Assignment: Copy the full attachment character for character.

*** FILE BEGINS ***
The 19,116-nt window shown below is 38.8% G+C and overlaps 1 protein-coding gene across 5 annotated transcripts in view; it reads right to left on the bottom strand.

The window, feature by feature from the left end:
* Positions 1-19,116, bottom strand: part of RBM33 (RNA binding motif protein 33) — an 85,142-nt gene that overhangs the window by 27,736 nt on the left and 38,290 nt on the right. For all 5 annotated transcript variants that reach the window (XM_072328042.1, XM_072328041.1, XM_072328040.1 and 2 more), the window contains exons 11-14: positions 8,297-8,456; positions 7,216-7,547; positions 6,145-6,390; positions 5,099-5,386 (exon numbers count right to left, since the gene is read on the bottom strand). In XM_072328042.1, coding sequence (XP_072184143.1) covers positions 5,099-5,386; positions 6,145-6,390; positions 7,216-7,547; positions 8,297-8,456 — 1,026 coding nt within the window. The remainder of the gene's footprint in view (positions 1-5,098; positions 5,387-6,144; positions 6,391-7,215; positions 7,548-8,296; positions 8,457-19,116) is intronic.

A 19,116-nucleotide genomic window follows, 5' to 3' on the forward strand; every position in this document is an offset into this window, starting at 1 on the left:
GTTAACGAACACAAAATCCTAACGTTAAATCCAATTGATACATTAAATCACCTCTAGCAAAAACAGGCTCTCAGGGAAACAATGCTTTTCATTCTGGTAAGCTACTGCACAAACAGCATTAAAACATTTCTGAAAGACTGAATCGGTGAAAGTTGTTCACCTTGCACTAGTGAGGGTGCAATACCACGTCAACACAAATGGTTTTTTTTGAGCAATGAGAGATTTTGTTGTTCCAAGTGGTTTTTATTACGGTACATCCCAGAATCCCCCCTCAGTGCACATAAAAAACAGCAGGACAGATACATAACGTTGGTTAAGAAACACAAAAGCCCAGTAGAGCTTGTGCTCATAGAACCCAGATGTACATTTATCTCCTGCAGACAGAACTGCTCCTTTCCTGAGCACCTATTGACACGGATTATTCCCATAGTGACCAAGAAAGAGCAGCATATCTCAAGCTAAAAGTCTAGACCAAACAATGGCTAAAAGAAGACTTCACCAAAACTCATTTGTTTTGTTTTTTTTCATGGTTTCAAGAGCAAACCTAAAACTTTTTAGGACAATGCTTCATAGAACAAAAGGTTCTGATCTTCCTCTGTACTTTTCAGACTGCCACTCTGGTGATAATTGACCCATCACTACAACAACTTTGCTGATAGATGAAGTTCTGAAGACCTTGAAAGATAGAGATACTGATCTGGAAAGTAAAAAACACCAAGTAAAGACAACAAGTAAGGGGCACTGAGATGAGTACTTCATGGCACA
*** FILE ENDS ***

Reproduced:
The 19,116-nt window shown below is 38.8% G+C and overlaps 1 protein-coding gene across 5 annotated transcripts in view; it reads right to left on the bottom strand.

The window, feature by feature from the left end:
* Positions 1-19,116, bottom strand: part of RBM33 (RNA binding motif protein 33) — an 85,142-nt gene that overhangs the window by 27,736 nt on the left and 38,290 nt on the right. For all 5 annotated transcript variants that reach the window (XM_072328042.1, XM_072328041.1, XM_072328040.1 and 2 more), the window contains exons 11-14: positions 8,297-8,456; positions 7,216-7,547; positions 6,145-6,390; positions 5,099-5,386 (exon numbers count right to left, since the gene is read on the bottom strand). In XM_072328042.1, coding sequence (XP_072184143.1) covers positions 5,099-5,386; positions 6,145-6,390; positions 7,216-7,547; positions 8,297-8,456 — 1,026 coding nt within the window. The remainder of the gene's footprint in view (positions 1-5,098; positions 5,387-6,144; positions 6,391-7,215; positions 7,548-8,296; positions 8,457-19,116) is intronic.

A 19,116-nucleotide genomic window follows, 5' to 3' on the forward strand; every position in this document is an offset into this window, starting at 1 on the left:
GTTAACGAACACAAAATCCTAACGTTAAATCCAATTGATACATTAAATCACCTCTAGCAAAAACAGGCTCTCAGGGAAACAATGCTTTTCATTCTGGTAAGCTACTGCACAAACAGCATTAAAACATTTCTGAAAGACTGAATCGGTGAAAGTTGTTCACCTTGCACTAGTGAGGGTGCAATACCACGTCAACACAAATGGTTTTTTTTGAGCAATGAGAGATTTTGTTGTTCCAAGTGGTTTTTATTACGGTACATCCCAGAATCCCCCCTCAGTGCACATAAAAAACAGCAGGACAGATACATAACGTTGGTTAAGAAACACAAAAGCCCAGTAGAGCTTGTGCTCATAGAACCCAGATGTACATTTATCTCCTGCAGACAGAACTGCTCCTTTCCTGAGCACCTATTGACACGGATTATTCCCATAGTGACCAAGAAAGAGCAGCATATCTCAAGCTAAAAGTCTAGACCAAACAATGGCTAAAAGAAGACTTCACCAAAACTCATTTGTTTTGTTTTTTTTCATGGTTTCAAGAGCAAACCTAAAACTTTTTAGGACAATGCTTCATAGAACAAAAGGTTCTGATCTTCCTCTGTACTTTTCAGACTGCCACTCTGGTGATAATTGACCCATCACTACAACAACTTTGCTGATAGATGAAGTTCTGAAGACCTTGAAAGATAGAGATACTGATCTGGAAAGTAAAAAACACCAAGTAAAGACAACAAGTAAGGGGCACTGAGATGAGTACTTCATGGCACA